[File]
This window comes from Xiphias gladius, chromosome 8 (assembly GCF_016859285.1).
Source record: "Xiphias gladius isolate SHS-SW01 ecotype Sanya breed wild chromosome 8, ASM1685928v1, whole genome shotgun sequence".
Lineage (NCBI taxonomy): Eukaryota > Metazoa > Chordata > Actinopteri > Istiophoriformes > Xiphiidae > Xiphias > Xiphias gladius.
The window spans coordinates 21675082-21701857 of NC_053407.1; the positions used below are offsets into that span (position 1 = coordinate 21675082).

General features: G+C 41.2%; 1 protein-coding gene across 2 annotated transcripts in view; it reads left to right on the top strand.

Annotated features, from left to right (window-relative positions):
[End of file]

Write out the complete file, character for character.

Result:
This window comes from Xiphias gladius, chromosome 8 (assembly GCF_016859285.1).
Source record: "Xiphias gladius isolate SHS-SW01 ecotype Sanya breed wild chromosome 8, ASM1685928v1, whole genome shotgun sequence".
Lineage (NCBI taxonomy): Eukaryota > Metazoa > Chordata > Actinopteri > Istiophoriformes > Xiphiidae > Xiphias > Xiphias gladius.
The window spans coordinates 21675082-21701857 of NC_053407.1; the positions used below are offsets into that span (position 1 = coordinate 21675082).

General features: G+C 41.2%; 1 protein-coding gene across 2 annotated transcripts in view; it reads left to right on the top strand.

Annotated features, from left to right (window-relative positions):